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Springfield, MO

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Reflections

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by Eddie Bass

I got to thinking the other day about how things used to be in Springfield.

I don't know why, but my thoughts turned in particular to our telephone system. Like how we used to make a call before we had dial telephones.

In those days, there was no dial tone when you picked up the phone. Instead, an operator came on the line and asked, "Number, please?" You'd give it to her, then she would place your call.

One of my hobbies in those days was remembering telephone numbers. I still do remember some of them.

Since I was in charge of writing obituaries as a cub reporter for the daily paper, I had a lot of dealings with funeral homes.

The telephone number of Thieme Funeral Home was No. 8, Herman Lohmeyer was No. 33 and Klingner was 919.

My father had a produce house at the corner of Campbell and Pacific, and his telephone number was 1506. And I remember the phone number of the Crown Drug Store on Commercial was 1516.

Sometimes the operator would ring the number of my father's store when somebody ordered a bottle of booze to be delivered by the drug store.

In those days, the newspaper's telephone number was 7000.

And there was a special line that went straight to the news desk. The number of that phone was 860.

I remember a funny thing that happened one Saturday night.

With a manually operated switchboard on a multiple-line system, plugging out the lines for after-hours operation left a tangle of crisscrossed wires and cords.

A newly hired janitor passed by the newspaper switchboard one evening after it had been carefully plugged out for after-hours operation.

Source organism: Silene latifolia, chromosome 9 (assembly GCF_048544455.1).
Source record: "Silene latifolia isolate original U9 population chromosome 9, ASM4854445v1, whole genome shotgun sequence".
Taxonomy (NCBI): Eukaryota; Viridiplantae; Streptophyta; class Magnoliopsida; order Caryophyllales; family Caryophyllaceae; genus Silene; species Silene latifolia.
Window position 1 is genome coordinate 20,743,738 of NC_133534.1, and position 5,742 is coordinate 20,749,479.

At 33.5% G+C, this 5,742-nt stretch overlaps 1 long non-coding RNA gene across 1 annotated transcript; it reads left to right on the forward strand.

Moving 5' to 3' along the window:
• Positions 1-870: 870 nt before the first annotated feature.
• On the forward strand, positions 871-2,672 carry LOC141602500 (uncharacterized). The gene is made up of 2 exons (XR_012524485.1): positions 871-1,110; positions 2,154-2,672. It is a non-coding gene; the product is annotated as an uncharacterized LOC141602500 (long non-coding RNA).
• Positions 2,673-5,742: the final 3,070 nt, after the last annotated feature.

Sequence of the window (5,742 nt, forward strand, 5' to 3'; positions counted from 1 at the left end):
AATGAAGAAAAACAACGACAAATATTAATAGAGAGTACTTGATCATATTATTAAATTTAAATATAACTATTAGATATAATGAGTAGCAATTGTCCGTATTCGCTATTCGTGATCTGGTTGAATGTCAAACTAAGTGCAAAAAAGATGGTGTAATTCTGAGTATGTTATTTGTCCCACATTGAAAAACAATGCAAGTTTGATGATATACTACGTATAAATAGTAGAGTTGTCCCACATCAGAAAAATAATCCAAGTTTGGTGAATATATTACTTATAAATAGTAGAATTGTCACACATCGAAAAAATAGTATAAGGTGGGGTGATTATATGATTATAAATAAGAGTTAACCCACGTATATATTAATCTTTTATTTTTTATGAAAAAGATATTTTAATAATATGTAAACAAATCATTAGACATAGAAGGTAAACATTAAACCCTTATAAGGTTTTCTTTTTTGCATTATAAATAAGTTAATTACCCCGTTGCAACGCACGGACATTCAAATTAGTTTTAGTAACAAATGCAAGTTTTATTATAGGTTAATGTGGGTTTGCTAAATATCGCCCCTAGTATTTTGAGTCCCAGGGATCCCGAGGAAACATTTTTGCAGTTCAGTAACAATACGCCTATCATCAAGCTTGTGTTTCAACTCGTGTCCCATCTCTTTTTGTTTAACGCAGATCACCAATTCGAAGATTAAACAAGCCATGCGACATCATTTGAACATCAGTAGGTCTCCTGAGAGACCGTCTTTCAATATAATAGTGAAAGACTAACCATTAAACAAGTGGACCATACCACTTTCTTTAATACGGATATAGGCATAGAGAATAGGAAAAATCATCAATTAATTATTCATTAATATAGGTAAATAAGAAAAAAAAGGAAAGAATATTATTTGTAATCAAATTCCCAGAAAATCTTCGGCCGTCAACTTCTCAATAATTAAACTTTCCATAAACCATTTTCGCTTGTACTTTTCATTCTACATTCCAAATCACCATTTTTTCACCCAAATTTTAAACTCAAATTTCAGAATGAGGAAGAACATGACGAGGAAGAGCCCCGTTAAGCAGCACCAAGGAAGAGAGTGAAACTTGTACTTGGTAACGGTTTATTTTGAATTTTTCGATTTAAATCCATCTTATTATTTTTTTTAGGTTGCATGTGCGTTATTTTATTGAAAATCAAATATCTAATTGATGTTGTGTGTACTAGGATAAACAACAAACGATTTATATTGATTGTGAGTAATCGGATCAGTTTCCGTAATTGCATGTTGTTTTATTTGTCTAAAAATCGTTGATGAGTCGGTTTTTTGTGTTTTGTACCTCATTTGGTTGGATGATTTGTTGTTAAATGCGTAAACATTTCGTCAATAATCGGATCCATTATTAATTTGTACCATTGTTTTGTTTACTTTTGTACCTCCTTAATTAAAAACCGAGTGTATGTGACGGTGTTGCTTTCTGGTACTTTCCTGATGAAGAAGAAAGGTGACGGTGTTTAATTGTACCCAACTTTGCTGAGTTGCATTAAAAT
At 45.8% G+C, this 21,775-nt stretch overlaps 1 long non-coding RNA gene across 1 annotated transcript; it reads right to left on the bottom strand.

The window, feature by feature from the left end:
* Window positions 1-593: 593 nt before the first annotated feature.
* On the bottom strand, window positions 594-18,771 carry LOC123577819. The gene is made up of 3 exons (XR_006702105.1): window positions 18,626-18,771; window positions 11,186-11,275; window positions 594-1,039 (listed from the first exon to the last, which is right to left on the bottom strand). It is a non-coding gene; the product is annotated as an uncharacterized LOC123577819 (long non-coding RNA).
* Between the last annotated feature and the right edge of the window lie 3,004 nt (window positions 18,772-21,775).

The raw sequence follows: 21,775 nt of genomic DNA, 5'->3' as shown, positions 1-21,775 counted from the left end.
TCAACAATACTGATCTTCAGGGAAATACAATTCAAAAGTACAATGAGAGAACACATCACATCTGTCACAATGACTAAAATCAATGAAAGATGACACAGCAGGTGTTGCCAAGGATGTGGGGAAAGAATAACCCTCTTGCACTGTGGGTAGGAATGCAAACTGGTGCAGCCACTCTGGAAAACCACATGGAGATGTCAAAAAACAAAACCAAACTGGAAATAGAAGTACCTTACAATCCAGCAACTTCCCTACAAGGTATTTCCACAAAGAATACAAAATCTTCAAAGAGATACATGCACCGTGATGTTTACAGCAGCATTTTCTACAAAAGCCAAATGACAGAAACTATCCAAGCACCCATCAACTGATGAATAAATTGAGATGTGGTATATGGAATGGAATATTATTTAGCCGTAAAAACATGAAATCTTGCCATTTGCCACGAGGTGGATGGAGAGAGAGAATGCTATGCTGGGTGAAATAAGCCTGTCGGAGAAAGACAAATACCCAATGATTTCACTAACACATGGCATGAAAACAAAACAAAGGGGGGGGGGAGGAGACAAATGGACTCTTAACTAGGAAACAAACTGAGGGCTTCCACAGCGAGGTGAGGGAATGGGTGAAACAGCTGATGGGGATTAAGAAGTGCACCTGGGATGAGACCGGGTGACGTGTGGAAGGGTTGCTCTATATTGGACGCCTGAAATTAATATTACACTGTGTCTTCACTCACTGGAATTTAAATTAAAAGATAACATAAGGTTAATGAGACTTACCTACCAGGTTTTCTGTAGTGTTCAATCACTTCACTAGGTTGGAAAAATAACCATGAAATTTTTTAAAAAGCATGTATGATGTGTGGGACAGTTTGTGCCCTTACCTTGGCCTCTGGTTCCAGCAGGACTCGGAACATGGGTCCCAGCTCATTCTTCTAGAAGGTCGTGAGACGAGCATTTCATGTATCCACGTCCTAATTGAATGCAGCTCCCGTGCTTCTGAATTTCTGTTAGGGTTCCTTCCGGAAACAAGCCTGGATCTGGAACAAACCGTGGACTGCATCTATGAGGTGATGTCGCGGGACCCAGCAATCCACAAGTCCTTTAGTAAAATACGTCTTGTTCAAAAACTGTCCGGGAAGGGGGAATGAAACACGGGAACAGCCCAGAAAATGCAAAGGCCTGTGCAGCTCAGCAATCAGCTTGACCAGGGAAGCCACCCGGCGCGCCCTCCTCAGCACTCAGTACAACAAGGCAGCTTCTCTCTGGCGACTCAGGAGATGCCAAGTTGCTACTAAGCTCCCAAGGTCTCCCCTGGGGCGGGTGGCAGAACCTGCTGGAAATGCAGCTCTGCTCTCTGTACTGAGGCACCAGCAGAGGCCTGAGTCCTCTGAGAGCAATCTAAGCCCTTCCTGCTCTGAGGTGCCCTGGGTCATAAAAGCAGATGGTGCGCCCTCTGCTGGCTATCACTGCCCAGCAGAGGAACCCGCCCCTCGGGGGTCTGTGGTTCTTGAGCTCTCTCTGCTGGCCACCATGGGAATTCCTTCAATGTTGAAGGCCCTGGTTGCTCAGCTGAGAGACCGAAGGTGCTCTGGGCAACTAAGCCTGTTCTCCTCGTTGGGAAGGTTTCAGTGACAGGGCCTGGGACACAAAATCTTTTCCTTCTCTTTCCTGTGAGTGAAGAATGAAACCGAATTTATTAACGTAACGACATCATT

He viewed the tangle of phone cords, and shook his head in horror.

"Oh, Miss Hermes wouldn't like this," he said, as he straightened out the mess by unplugging all the lines.

Needless to say, there was chaos in the newsroom that night.

I might explain that Miss Hermes was the business office manager, who was viewed by many of us as the most powerful person in the organization.

For one thing, she wrote the paychecks and had them ready for distribution every Monday.

To get your paycheck, you had to

go to her desk in the business office, and, hat in hand, wait for her to look up, put down her cigarette and fish your check out of the stack in her desk drawer.

Pearl Hermes was a capable guardian of the newspaper's cash. For example, the newspaper furnished pencils for us reporters but Miss Hermes' frugality caused her to insist that you turn in a stub before she'd give you a new one.

As Randy Little of PFI would say, "And I'm not kidding!"

I well remember the night when Springfield's telephone system was changed over from manual to dial.

As I recall, it was a Saturday night, at midnight, when telephone traffic was light.

At the stroke of midnight, the plug was pulled on the manual system and the day of dial telephones dawned for Springfield.

At the time of the cutover, Springfield had two dial exchanges UNiversity (86) and TUxedo (88).

If I count correctly, there are 20 exchanges now listed for Springfield. Need any more evidence of the growth of Springfield?

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